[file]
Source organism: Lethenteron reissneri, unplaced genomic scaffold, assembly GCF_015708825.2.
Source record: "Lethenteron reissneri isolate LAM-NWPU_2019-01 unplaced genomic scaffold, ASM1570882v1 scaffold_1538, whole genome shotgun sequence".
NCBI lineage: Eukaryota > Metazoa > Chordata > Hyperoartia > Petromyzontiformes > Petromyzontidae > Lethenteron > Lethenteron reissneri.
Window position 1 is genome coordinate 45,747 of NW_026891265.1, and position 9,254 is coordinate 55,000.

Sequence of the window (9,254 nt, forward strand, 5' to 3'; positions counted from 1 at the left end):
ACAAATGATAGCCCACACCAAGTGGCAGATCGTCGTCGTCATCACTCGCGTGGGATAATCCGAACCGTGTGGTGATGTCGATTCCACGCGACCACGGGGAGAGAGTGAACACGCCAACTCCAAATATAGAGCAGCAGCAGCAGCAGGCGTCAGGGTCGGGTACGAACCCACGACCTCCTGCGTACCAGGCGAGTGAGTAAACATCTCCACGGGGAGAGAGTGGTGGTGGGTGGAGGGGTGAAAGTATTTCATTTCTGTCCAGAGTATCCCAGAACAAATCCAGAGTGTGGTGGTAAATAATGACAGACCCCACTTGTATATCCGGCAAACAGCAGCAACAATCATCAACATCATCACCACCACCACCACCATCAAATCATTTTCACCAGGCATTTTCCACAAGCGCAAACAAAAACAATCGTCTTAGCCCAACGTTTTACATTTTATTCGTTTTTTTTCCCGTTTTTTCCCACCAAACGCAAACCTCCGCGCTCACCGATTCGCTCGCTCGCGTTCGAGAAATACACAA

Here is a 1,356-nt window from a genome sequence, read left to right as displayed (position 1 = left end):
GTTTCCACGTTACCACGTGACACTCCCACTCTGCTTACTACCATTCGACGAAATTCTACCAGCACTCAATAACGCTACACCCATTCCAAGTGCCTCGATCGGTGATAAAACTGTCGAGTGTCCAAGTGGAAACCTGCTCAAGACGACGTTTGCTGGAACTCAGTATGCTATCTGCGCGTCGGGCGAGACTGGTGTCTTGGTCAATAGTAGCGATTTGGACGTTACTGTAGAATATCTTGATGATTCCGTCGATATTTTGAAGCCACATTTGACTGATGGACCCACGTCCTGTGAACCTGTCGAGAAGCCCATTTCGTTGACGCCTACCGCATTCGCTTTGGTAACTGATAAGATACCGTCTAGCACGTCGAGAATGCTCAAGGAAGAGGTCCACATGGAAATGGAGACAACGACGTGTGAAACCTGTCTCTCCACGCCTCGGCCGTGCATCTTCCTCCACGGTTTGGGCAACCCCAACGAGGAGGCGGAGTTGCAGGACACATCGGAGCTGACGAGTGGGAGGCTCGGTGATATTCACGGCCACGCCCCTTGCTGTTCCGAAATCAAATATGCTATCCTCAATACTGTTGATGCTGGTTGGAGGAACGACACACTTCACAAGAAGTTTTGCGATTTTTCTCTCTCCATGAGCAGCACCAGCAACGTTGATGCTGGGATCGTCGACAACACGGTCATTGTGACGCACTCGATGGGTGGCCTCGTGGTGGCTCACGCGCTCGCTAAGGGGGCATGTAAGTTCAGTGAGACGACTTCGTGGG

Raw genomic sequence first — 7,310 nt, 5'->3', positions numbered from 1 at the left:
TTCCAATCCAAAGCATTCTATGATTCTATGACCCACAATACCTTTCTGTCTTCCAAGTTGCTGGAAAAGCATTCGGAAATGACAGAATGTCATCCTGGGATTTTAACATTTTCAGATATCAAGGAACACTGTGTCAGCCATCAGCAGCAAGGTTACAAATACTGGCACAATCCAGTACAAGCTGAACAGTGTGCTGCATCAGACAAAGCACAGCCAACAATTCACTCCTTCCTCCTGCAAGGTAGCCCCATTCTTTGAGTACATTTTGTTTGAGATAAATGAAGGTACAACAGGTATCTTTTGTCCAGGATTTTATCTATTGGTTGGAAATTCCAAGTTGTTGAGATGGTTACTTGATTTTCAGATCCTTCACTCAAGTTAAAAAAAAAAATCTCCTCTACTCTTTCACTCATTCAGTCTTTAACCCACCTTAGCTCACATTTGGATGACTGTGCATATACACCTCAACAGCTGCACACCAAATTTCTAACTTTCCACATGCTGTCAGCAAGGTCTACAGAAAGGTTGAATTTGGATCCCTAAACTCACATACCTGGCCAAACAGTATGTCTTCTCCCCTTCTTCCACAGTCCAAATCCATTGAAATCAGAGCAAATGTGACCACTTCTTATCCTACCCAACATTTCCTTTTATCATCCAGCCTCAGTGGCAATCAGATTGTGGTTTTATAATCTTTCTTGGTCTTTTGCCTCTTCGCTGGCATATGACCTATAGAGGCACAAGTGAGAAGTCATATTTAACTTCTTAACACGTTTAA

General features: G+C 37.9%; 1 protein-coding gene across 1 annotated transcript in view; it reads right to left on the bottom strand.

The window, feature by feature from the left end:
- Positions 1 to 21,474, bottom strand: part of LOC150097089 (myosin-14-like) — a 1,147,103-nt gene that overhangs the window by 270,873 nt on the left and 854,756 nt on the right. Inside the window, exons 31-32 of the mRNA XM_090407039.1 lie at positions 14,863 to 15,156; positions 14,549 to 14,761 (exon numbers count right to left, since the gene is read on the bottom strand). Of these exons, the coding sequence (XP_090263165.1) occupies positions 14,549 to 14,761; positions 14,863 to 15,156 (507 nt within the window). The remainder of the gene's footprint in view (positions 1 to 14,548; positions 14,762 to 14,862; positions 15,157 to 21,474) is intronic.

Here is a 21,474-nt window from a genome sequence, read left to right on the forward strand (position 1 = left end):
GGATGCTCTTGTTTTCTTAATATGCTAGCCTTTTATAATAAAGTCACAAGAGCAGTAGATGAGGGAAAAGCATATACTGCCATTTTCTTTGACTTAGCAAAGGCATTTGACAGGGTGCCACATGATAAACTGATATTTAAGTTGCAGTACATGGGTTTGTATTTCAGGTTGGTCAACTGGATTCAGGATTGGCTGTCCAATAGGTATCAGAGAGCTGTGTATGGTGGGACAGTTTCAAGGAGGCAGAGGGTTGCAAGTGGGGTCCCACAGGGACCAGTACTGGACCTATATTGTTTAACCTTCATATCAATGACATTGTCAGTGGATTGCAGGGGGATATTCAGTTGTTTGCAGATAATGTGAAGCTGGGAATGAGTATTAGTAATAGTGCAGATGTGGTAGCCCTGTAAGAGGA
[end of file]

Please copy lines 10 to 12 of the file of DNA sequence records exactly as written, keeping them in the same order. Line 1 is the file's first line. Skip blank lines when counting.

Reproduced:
TTCCAATCCAAAGCATTCTATGATTCTATGACCCACAATACCTTTCTGTCTTCCAAGTTGCTGGAAAAGCATTCGGAAATGACAGAATGTCATCCTGGGATTTTAACATTTTCAGATATCAAGGAACACTGTGTCAGCCATCAGCAGCAAGGTTACAAATACTGGCACAATCCAGTACAAGCTGAACAGTGTGCTGCATCAGACAAAGCACAGCCAACAATTCACTCCTTCCTCCTGCAAGGTAGCCCCATTCTTTGAGTACATTTTGTTTGAGATAAATGAAGGTACAACAGGTATCTTTTGTCCAGGATTTTATCTATTGGTTGGAAATTCCAAGTTGTTGAGATGGTTACTTGATTTTCAGATCCTTCACTCAAGTTAAAAAAAAAAATCTCCTCTACTCTTTCACTCATTCAGTCTTTAACCCACCTTAGCTCACATTTGGATGACTGTGCATATACACCTCAACAGCTGCACACCAAATTTCTAACTTTCCACATGCTGTCAGCAAGGTCTACAGAAAGGTTGAATTTGGATCCCTAAACTCACATACCTGGCCAAACAGTATGTCTTCTCCCCTTCTTCCACAGTCCAAATCCATTGAAATCAGAGCAAATGTGACCACTTCTTATCCTACCCAACATTTCCTTTTATCATCCAGCCTCAGTGGCAATCAGATTGTGGTTTTATAATCTTTCTTGGTCTTTTGCCTCTTCGCTGGCATATGACCTATAGAGGCACAAGTGAGAAGTCATATTTAACTTCTTAACACGTTTAA

General features: G+C 37.9%; 1 protein-coding gene across 1 annotated transcript in view; it reads right to left on the bottom strand.

The window, feature by feature from the left end: